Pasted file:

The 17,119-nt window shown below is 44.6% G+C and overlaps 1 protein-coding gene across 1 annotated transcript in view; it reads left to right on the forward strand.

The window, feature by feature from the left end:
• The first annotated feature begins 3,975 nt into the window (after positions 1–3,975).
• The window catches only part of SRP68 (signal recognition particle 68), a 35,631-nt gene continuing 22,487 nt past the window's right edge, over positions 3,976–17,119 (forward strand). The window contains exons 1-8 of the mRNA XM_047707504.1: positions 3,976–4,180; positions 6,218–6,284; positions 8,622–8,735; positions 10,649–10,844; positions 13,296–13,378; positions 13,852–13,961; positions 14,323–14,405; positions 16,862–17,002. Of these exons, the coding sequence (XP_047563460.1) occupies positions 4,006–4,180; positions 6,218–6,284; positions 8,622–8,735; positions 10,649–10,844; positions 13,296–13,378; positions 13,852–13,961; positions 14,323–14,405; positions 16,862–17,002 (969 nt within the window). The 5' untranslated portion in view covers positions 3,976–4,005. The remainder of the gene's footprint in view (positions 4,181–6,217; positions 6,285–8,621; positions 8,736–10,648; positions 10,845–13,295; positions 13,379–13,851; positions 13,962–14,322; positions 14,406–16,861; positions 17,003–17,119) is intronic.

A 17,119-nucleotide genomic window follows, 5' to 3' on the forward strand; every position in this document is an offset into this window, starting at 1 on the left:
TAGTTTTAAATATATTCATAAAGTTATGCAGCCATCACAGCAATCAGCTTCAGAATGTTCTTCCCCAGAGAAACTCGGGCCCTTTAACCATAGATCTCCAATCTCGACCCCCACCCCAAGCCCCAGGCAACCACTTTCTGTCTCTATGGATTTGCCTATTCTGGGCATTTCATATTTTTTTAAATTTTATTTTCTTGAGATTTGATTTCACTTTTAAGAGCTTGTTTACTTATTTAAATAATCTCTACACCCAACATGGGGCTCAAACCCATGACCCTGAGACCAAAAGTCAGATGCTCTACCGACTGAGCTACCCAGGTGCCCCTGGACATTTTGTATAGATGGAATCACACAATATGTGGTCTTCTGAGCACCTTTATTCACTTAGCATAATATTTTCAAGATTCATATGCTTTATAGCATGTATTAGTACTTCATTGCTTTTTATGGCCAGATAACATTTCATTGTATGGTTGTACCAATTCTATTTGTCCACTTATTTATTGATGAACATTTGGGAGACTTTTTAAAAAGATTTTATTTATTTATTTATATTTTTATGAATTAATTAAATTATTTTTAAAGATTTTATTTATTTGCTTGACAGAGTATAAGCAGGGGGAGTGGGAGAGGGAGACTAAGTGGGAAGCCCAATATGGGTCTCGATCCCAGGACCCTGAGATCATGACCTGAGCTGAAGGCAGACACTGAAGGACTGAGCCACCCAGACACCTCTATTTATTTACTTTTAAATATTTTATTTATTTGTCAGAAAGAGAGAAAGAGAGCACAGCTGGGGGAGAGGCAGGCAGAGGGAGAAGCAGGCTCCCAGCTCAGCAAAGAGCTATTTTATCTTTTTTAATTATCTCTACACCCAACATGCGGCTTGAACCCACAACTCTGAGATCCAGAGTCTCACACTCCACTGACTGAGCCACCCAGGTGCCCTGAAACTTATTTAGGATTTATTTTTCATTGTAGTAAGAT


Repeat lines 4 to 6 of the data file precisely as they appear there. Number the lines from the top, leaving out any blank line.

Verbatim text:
• The window catches only part of SRP68 (signal recognition particle 68), a 35,631-nt gene continuing 22,487 nt past the window's right edge, over positions 3,976–17,119 (forward strand). The window contains exons 1-8 of the mRNA XM_047707504.1: positions 3,976–4,180; positions 6,218–6,284; positions 8,622–8,735; positions 10,649–10,844; positions 13,296–13,378; positions 13,852–13,961; positions 14,323–14,405; positions 16,862–17,002. Of these exons, the coding sequence (XP_047563460.1) occupies positions 4,006–4,180; positions 6,218–6,284; positions 8,622–8,735; positions 10,649–10,844; positions 13,296–13,378; positions 13,852–13,961; positions 14,323–14,405; positions 16,862–17,002 (969 nt within the window). The 5' untranslated portion in view covers positions 3,976–4,005. The remainder of the gene's footprint in view (positions 4,181–6,217; positions 6,285–8,621; positions 8,736–10,648; positions 10,845–13,295; positions 13,379–13,851; positions 13,962–14,322; positions 14,406–16,861; positions 17,003–17,119) is intronic.

A 17,119-nucleotide genomic window follows, 5' to 3' on the forward strand; every position in this document is an offset into this window, starting at 1 on the left:
TAGTTTTAAATATATTCATAAAGTTATGCAGCCATCACAGCAATCAGCTTCAGAATGTTCTTCCCCAGAGAAACTCGGGCCCTTTAACCATAGATCTCCAATCTCGACCCCCACCCCAAGCCCCAGGCAACCACTTTCTGTCTCTATGGATTTGCCTATTCTGGGCATTTCATATTTTTTTAAATTTTATTTTCTTGAGATTTGATTTCACTTTTAAGAGCTTGTTTACTTATTTAAATAATCTCTACACCCAACATGGGGCTCAAACCCATGACCCTGAGACCAAAAGTCAGATGCTCTACCGACTGAGCTACCCAGGTGCCCCTGGACATTTTGTATAGATGGAATCACACAATATGTGGTCTTCTGAGCACCTTTATTCACTTAGCATAATATTTTCAAGATTCATATGCTTTATAGCATGTATTAGTACTTCATTGCTTTTTATGGCCAGATAACATTTCATTGTATGGTTGTACCAATTCTATTTGTCCACTTATTTATTGATGAACATTTGGGAGACTTTTTAAAAAGATTTTATTTATTTATTTATATTTTTATGAATTAATTAAATTATTTTTAAAGATTTTATTTATTTGCTTGACAGAGTATAAGCAGGGGGAGTGGGAGAGGGAGACTAAGTGGGAAGCCCAATATGGGTCTCGATCCCAGGACCCTGAGATCATGACCTGAGCTGAAGGCAGACACTGAAGGACTGAGCCACCCAGACACCTCTATTTATTTACTTTTAAATATTTTATTTATTTGTCAGAAAGAGAGAAAGAGAGCACAGCTGGGGGAGAGGCAGGCAGAGGGAGAAGCAGGCTCCCAGCTCAGCAAAGAGCTATTTTATCTTTTTTAATTATCTCTACACCCAACATGCGGCTTGAACCCACAACTCTGAGATCCAGAGTCTCACACTCCACTGACTGAGCCACCCAGGTGCCCTGAAACTTATTTAGGATTTATTTTTCATTGTAGTAAGAT